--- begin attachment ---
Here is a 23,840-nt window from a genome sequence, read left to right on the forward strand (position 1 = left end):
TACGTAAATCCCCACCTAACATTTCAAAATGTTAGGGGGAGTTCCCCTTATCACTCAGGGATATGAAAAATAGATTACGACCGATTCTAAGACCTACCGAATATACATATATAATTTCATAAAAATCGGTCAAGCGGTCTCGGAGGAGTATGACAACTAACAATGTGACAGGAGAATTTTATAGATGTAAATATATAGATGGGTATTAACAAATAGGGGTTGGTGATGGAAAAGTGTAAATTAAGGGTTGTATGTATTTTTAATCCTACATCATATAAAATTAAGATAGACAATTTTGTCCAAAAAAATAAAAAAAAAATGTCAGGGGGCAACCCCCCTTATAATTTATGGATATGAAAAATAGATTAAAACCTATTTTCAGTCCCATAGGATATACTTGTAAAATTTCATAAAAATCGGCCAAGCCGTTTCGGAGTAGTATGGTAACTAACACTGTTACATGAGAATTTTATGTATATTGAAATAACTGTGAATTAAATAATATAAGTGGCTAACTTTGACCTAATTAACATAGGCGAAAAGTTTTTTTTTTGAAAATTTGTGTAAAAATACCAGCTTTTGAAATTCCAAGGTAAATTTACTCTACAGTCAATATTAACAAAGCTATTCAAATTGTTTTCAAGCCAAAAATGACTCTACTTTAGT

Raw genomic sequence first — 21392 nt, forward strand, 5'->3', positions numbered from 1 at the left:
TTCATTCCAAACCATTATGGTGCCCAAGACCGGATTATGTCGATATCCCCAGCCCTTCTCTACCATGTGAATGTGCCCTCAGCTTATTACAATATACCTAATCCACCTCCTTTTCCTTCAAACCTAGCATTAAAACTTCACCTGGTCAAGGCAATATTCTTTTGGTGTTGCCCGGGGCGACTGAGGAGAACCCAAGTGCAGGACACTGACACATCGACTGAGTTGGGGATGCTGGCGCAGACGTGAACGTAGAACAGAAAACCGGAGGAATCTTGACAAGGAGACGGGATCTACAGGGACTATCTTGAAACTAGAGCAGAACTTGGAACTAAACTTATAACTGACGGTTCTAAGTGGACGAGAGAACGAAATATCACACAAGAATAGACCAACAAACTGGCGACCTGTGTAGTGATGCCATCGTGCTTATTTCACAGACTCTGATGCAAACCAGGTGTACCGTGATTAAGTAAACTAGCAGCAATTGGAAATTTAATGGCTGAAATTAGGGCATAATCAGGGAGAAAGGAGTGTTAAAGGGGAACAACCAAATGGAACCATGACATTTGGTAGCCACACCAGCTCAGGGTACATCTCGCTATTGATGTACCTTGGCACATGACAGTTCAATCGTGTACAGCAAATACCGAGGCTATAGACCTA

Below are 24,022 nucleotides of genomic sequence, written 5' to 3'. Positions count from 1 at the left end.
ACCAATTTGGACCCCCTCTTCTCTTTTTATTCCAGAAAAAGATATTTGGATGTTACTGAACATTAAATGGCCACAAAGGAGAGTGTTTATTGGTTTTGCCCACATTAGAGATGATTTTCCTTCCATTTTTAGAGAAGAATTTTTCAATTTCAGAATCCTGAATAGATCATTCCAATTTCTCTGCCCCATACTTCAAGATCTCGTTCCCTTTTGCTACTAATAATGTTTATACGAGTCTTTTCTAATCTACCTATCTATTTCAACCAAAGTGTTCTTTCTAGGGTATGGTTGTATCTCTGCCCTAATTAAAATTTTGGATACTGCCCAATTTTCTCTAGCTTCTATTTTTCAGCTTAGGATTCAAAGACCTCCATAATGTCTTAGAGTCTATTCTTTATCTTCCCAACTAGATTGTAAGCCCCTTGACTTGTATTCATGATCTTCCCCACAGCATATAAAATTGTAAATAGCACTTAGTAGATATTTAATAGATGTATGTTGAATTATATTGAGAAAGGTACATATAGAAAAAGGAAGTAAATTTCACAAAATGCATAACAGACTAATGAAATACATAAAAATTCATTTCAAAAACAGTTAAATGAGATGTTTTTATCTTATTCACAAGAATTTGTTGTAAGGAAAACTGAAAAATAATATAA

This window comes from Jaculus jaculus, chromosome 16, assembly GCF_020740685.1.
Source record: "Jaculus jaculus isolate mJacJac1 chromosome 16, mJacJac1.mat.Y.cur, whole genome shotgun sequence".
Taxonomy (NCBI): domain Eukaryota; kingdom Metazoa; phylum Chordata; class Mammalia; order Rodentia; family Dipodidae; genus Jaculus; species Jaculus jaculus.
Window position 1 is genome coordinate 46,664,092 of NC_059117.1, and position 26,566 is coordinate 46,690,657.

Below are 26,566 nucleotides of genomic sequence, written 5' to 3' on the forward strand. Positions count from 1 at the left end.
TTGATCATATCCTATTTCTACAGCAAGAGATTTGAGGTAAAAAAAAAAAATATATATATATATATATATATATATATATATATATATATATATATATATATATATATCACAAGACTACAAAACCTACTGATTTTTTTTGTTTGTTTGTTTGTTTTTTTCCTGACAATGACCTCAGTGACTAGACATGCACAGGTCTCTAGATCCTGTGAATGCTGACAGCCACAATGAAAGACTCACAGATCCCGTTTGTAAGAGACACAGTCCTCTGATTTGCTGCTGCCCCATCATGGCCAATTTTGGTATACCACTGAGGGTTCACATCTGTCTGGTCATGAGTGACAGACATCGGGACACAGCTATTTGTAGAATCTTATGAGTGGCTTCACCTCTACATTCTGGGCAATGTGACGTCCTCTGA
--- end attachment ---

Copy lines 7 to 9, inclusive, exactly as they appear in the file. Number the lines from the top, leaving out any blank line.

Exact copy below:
This window comes from Jaculus jaculus, chromosome 16, assembly GCF_020740685.1.
Source record: "Jaculus jaculus isolate mJacJac1 chromosome 16, mJacJac1.mat.Y.cur, whole genome shotgun sequence".
Taxonomy (NCBI): domain Eukaryota; kingdom Metazoa; phylum Chordata; class Mammalia; order Rodentia; family Dipodidae; genus Jaculus; species Jaculus jaculus.